(A) GFP reporter constructs were created by fusing the reading frame of GFP to the snap-25a 3′UTR. Two predicted miRNA recognition elements (MREs) were identified in the snap-25a 3′ UTR. The miR-153 sequence is indicated in red and the corresponding snap-25a UTR sequence is shown in green. (B) Single cell zebrafish embryos were injected with mRNAs derived from GFP reporters lacking a UTR (GFP), fused to the full length snap-25a UTR (+snap-25), or mutant versions of the snap-25a UTR lacking individual MREs (snap-25aΔMRE1 and snap-25aΔMRE2) or both MREs (snap-25aΔMRE1&2). Embryos were injected in the presence or absence of exogenous miR-153 or morpholinos against miR-153 (miR-153MO). Fluorescence levels were examined at 1 dpf. Clusters of embryos (∼60) are shown as well as a high magnification image of a single representative embryo. (C) Lysates from ∼100 embryos were prepared from embryos treated as in B and GFP protein levels were determined by western blotting using antibodies against GFP or control antibodies against α-tubulin. (D) Quantitation of westerns was performed with a paired Student’s t-test (n = 5).

There are two SNAP-25 paralogs in zebrafish (a and b isoforms) with similar, but not identical, 3′ UTRs [33], [34]. For reporter assays, we fused the 3′ UTR from both snap-25 isoforms to the GFP reading frame (snap-25a data shown in Fig. 2A; snap-25b shown in Fig. S3). Synthetic mRNAs prepared from these reporters were injected into single cell embryos in the presence or absence of exogenous miR-153 or miR-153 morpholinos (MOs). Based on fluorescence levels in live embryos at 1 dpf, co-injection of miR-153 resulted in obvious down-regulation of GFP for both isoforms (Fig. 2B). To confirm that the loss of GFP was due to pairing with the predicted MREs, we created deletions of individual and combinations of MREs in snap-25a and snap-25b. Deletion of both MREs from snap-25a and all three MREs from snap-25b abolished the ability of miR-153 to silence expression (Fig. 2B; Fig. S3B). For snap-25a, we tested each of the individual MREs and found that deletion of a single MRE resulted in only modest silencing whereas deletion of both MREs caused a loss of silencing. We conclude that miR-153 targets both isoforms of snap-25 in an MRE-dependent manner.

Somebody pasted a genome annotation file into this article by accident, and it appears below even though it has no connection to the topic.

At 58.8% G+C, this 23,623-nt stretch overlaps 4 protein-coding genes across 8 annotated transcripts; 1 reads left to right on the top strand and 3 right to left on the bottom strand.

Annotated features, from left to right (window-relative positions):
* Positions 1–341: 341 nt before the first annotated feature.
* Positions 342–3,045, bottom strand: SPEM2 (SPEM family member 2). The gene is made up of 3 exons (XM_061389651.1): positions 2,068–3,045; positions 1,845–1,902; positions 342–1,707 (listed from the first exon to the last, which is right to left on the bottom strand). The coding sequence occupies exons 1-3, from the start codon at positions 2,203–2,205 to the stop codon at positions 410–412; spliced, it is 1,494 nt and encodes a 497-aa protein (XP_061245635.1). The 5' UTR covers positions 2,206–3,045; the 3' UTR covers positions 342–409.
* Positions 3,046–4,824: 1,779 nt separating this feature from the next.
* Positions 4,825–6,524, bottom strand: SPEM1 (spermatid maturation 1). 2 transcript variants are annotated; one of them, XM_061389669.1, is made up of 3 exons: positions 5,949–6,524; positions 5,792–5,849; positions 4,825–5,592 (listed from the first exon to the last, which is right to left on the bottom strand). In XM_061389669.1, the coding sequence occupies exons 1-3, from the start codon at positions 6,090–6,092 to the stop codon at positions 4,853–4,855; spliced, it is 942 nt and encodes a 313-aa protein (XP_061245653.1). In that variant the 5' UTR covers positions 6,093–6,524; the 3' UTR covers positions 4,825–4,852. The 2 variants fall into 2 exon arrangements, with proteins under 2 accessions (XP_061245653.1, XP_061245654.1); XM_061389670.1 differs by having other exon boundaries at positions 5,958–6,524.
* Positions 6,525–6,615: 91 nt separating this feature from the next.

If miR-153 targets snap-25, knockdown of endogenous miR-153 should lead to increased reporter fluorescence. To test this prediction, antisense morpholinos were co-injected with reporter mRNAs (Fig. 2). We found that knockdown of miR-153 caused a significant increase in GFP expression compared to embryos with wild type levels of endogenous miR-153. Lastly, we performed western blots using antibodies against GFP and analyzed protein levels in lysates prepared from pools of embryos treated as above (Fig. 2C,D). The levels of GFP mirrored the effects observed using fluorescence imaging in live embryos–reduced reporter expression in the presence of miR-153 and increased reporter expression upon knockdown of miR-153 (Fig. 2C,D). In all cases, the effects were dependent on intact MREs. Taken together, the in vivo reporter assays and western blots support the conclusion that snap-25 is a target of miR-153.